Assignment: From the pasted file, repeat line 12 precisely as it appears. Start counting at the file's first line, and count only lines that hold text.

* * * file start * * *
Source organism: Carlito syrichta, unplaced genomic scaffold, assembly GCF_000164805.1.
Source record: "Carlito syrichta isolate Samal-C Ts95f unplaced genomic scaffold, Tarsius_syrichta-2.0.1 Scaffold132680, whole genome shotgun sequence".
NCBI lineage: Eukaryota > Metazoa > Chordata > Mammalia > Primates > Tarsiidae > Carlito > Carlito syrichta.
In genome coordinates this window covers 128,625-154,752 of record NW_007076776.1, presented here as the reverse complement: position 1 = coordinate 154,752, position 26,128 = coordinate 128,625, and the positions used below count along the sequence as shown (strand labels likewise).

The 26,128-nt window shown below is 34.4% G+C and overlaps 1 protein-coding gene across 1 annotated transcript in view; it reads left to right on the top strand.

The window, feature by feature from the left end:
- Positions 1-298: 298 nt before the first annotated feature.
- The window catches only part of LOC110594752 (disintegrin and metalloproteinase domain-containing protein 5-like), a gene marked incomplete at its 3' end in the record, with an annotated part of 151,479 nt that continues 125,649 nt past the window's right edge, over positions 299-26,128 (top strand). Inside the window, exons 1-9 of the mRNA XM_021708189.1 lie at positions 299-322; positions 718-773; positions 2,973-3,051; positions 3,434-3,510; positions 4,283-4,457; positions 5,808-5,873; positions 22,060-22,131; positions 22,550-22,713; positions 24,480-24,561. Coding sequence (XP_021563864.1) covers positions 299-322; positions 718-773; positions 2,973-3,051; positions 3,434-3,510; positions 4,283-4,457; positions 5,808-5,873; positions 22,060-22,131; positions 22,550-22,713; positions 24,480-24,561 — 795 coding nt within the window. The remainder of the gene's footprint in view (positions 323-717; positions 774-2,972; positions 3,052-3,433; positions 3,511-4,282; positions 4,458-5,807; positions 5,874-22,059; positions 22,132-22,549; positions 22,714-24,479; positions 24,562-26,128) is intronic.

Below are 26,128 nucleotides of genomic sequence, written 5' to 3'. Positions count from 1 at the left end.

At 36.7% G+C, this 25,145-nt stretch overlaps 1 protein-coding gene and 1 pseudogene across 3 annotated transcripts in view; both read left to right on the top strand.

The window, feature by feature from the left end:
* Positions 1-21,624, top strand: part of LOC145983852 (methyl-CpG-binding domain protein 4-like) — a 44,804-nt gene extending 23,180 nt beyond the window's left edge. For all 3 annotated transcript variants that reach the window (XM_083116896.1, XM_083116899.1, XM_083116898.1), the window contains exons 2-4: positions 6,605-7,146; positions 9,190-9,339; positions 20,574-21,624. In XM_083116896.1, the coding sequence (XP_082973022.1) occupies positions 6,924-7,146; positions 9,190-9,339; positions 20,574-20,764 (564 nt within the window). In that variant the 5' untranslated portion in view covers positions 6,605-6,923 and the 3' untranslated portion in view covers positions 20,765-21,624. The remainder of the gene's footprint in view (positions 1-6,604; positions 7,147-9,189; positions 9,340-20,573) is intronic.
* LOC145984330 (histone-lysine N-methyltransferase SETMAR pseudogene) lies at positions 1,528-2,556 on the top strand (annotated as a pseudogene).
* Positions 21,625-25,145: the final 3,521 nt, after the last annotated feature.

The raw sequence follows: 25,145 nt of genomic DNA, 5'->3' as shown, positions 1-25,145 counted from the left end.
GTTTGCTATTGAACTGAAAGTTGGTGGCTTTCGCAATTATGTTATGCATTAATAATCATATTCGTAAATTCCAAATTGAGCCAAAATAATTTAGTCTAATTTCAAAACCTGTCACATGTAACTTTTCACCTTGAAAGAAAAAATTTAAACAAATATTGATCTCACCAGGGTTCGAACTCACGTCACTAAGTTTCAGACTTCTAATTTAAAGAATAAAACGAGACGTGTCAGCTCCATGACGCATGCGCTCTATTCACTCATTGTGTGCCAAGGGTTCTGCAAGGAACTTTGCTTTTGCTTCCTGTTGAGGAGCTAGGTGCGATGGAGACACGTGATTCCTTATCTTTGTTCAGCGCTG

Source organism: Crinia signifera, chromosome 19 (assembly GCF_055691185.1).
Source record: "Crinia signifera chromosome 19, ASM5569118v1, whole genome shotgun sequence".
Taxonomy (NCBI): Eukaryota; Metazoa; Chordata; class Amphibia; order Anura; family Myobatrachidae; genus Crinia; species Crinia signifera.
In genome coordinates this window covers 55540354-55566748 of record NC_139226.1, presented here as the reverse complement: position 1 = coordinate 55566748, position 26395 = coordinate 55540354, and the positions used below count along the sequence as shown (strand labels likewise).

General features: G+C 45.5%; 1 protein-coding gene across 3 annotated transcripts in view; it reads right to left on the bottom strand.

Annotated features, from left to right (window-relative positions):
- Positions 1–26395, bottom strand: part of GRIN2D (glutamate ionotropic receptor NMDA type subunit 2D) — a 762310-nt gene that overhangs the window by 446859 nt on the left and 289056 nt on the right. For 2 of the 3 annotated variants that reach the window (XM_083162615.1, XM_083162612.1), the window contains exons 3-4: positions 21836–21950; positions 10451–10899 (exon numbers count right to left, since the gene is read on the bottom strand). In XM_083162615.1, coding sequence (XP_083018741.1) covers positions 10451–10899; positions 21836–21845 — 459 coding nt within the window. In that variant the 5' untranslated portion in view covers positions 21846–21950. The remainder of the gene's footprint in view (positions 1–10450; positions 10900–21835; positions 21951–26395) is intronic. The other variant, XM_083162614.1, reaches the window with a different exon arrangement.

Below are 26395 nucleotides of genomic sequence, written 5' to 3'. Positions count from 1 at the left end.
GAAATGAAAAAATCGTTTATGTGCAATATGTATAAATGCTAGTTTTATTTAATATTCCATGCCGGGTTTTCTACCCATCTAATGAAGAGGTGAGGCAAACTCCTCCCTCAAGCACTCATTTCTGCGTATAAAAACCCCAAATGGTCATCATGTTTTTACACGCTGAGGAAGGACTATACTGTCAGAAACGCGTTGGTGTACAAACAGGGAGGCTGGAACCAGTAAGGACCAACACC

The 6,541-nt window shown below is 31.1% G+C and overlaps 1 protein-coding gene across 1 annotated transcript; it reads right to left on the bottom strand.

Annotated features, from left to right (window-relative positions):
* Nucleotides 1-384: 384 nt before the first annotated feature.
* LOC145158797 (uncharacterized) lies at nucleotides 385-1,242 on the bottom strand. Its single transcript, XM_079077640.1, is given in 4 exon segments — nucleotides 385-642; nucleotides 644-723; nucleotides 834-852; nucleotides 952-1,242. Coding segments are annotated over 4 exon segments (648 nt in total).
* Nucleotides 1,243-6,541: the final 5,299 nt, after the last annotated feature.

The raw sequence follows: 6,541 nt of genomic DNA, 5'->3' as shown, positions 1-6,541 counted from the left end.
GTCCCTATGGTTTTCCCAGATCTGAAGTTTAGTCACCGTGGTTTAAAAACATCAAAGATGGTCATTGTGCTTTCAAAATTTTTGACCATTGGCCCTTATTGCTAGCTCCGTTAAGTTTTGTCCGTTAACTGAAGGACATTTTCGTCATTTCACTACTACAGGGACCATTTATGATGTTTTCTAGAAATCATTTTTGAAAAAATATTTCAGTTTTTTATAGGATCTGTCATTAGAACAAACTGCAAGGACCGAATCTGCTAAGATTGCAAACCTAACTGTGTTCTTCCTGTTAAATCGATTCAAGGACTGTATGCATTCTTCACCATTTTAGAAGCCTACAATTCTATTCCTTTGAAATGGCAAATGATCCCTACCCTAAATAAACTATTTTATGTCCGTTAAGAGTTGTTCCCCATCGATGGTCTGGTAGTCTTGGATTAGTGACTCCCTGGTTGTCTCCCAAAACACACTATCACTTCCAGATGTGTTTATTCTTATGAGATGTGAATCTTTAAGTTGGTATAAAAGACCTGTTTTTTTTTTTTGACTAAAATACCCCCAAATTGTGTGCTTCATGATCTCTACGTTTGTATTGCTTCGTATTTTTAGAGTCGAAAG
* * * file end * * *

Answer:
* Positions 1-21,624, top strand: part of LOC145983852 (methyl-CpG-binding domain protein 4-like) — a 44,804-nt gene extending 23,180 nt beyond the window's left edge. For all 3 annotated transcript variants that reach the window (XM_083116896.1, XM_083116899.1, XM_083116898.1), the window contains exons 2-4: positions 6,605-7,146; positions 9,190-9,339; positions 20,574-21,624. In XM_083116896.1, the coding sequence (XP_082973022.1) occupies positions 6,924-7,146; positions 9,190-9,339; positions 20,574-20,764 (564 nt within the window). In that variant the 5' untranslated portion in view covers positions 6,605-6,923 and the 3' untranslated portion in view covers positions 20,765-21,624. The remainder of the gene's footprint in view (positions 1-6,604; positions 7,147-9,189; positions 9,340-20,573) is intronic.